Masquerade Ball
Celebrating Digital Girl, Inc.’s Fourth Anniversary

 

This past Thursday, Hellotittie had the pleasure to attend the Annual Gala, Masquerade Ball hosted by Digital Girl Incorporated. Digital Girl Inc.’s mission is to encourage inner city youth, especially young girls, to pursue careers in Science, Technology, Engineering and Math. 

They are based in Bedford Stuyvesant, where over half the population are female and 20% of the youth are disconnected (16-­24) from work and/or school. Studies show women who work in the STEM fields make 33% more than women in non-STEM positions. Hellotittie had the pleasure of attending this women empowerment event, where we had the opportunity to meet a few of the honorees, a lovely performer by the name of Lynda, and a celebrity make-up artist. 

 

 Photos taken by Michael Ivory

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Oma Holloway - Honoree

Is the Director of Community Engagement for the Bridge Street Development Corporation in Bedford Stuyvesant Brooklyn. Her focus is working mainly with 14-24 years old that drop out of school, she targets these young adults because they get the least amount of attention. In 2000, Oma was the Director of Family Dynamics under the auspices of SCO Family of Services, managing over 28 programs. We were lucky enough to chat with her about her accomplishments and what her highlight of her career so far, her answers will blow you away!

Hellotittie: Why is education so important to you?

Oma Holloway: Education is a foundation, if you don’t have a formal education or path your options will be limited. I’m not a big advocate that says everyone has to go to college. For example, some of the riches people in American and innovative people in America don’t have master degrees or college degrees. However, there are college students that need the same support that people who dropped out need. The key is finding the right educational path.

HT: You’ve accomplished much! What has been the highlight of your career thus far?

OH: The highlight of my career has always been when I see the young people that I’ve worked with the past years, if they started off with me in an after school program or they worked with me while being in a homeless shelter and came to me for an internship, become successful. If they receive their GED or have there certificate or have a full time job with benefits!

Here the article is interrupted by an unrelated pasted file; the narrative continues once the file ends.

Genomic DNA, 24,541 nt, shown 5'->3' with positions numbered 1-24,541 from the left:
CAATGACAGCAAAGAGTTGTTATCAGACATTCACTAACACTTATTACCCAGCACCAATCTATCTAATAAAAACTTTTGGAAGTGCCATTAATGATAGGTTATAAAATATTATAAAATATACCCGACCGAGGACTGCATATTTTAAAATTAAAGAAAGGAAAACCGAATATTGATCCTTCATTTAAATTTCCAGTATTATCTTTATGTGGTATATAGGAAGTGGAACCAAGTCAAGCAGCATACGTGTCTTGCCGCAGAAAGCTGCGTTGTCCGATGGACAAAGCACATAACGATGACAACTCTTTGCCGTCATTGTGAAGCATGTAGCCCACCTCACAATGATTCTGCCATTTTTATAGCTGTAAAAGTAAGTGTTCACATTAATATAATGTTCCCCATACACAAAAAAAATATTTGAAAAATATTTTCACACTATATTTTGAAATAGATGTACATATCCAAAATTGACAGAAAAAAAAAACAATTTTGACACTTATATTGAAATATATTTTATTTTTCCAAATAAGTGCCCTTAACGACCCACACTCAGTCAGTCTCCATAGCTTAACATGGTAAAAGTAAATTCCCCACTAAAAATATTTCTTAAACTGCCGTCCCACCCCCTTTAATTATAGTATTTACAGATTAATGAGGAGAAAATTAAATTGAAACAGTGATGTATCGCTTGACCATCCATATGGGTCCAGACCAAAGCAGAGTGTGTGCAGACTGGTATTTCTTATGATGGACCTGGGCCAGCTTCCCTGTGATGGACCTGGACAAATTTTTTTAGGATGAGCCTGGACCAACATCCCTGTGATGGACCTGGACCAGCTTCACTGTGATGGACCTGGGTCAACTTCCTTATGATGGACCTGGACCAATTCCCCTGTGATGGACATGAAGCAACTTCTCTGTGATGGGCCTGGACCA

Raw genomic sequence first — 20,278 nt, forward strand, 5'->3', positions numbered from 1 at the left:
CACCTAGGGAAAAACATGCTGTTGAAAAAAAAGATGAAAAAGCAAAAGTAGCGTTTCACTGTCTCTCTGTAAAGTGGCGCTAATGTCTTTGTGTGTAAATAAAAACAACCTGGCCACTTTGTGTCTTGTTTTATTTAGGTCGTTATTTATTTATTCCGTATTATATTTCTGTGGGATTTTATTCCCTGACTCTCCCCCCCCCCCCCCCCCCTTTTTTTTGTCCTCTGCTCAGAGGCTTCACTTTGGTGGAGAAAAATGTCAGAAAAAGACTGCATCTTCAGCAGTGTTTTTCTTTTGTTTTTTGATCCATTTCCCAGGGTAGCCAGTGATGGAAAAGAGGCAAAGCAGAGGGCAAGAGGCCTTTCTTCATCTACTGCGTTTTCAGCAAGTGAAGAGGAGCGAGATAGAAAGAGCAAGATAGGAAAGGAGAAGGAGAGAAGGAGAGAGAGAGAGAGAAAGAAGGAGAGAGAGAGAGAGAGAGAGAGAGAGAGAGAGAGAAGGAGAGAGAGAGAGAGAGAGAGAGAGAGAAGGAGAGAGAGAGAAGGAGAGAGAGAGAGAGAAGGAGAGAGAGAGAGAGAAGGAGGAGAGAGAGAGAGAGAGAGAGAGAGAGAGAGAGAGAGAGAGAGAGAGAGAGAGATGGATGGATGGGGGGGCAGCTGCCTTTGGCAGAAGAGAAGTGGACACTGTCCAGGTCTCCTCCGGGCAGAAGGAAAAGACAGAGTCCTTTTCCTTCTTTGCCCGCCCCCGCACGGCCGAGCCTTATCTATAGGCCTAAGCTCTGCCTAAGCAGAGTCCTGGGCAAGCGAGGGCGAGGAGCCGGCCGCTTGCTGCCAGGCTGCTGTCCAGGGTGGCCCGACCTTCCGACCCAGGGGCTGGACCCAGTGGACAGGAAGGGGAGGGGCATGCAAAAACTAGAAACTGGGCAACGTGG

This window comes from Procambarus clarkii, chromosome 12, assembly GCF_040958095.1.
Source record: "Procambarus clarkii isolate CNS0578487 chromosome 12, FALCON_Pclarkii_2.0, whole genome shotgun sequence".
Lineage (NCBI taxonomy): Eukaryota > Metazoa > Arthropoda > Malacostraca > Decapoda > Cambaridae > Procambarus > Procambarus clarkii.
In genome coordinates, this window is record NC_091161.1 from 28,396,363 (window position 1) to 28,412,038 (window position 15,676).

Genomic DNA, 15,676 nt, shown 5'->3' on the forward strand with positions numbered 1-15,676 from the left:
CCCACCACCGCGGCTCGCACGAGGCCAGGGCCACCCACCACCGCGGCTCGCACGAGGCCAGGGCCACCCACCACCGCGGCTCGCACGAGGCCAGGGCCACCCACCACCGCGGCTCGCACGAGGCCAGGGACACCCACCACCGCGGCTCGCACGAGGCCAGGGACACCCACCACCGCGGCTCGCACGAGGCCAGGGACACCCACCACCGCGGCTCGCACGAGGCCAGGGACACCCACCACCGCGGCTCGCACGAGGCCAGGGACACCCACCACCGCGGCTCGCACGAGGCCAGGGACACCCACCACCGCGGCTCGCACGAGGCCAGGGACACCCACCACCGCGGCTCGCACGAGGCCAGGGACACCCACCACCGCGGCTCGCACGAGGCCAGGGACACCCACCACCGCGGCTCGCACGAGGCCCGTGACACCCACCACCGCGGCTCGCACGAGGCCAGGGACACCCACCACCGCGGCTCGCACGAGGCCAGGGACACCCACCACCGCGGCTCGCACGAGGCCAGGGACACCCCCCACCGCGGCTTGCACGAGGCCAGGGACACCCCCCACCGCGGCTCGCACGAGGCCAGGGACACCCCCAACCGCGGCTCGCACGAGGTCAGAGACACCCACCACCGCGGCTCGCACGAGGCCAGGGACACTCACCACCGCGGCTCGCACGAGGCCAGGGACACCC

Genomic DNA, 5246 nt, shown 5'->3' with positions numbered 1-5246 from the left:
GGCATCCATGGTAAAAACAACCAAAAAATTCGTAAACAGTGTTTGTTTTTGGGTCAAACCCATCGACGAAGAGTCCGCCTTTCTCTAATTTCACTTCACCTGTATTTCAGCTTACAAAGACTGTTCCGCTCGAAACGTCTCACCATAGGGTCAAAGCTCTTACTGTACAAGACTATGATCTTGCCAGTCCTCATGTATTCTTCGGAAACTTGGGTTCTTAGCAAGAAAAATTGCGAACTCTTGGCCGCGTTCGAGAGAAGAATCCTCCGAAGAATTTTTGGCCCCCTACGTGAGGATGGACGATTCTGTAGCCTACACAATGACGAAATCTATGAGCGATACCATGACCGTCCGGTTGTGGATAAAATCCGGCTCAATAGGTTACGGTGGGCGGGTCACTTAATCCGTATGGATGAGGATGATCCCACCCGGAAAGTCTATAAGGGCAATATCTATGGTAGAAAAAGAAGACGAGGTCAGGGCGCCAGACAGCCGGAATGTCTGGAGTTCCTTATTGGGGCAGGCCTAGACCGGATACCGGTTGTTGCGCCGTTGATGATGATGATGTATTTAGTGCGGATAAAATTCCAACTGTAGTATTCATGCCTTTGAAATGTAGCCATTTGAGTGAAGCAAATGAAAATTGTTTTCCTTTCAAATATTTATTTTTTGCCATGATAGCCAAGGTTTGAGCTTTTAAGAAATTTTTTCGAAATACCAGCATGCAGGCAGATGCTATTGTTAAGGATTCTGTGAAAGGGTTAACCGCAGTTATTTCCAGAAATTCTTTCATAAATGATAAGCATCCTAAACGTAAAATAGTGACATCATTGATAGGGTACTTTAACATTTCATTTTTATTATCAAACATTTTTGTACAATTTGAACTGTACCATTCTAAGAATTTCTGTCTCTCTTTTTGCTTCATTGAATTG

HT: Yes! 401K (laughs)

OH: (laughs) yes! a job WITH BENEFITS! and they understand what that means. I enjoy when the students come back and share their story and show the current students I was once in your shoes, I have struggled but look where I am now, you can do it too. That is the highlight for me, that is my success. I’m not in this just for honor students I appreciate them. But I’m doing this to be able to give young people a chance, when other write them off.

HT: In your 20 years, what would you say is a challenge or barriers you’ve face?

OH: The challenges and barriers you face is not having enough funding. When you are faced with lack of funding and everyone competing for it what tends to happen is, the big organizations get the most resources and sometimes that doesn’t mean quality. So at times if feels like you are fighting this uphill battle.

HT: Out of Science, Technology, Engineering and Math, which subject would you pass with flying colors?

OH: (laughs) I would say not math (laugh) I would have to say Engineering because it comes in many different forms. In all honestly, since my partnership and relationship with Digital Girl I’ve learned so much about technology and I have so much respect for it, I am currently developing my skills and making sure my daughter and the people I work with also learn more. I hope to more them into being successful into technology.


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Lynda Starr - Performer at the Gala

Hellotittie: When did you know music was your passion?

Lynda Starr: I started singing when I was 3 years old, funny story my mom took me to the park as a child and I started singing a Mariah Carey song (laughs) at that moment I knew I could sing. I was also raised in the church and my mom would encourage me to do solos. At the age of 5 I started singing on the stage.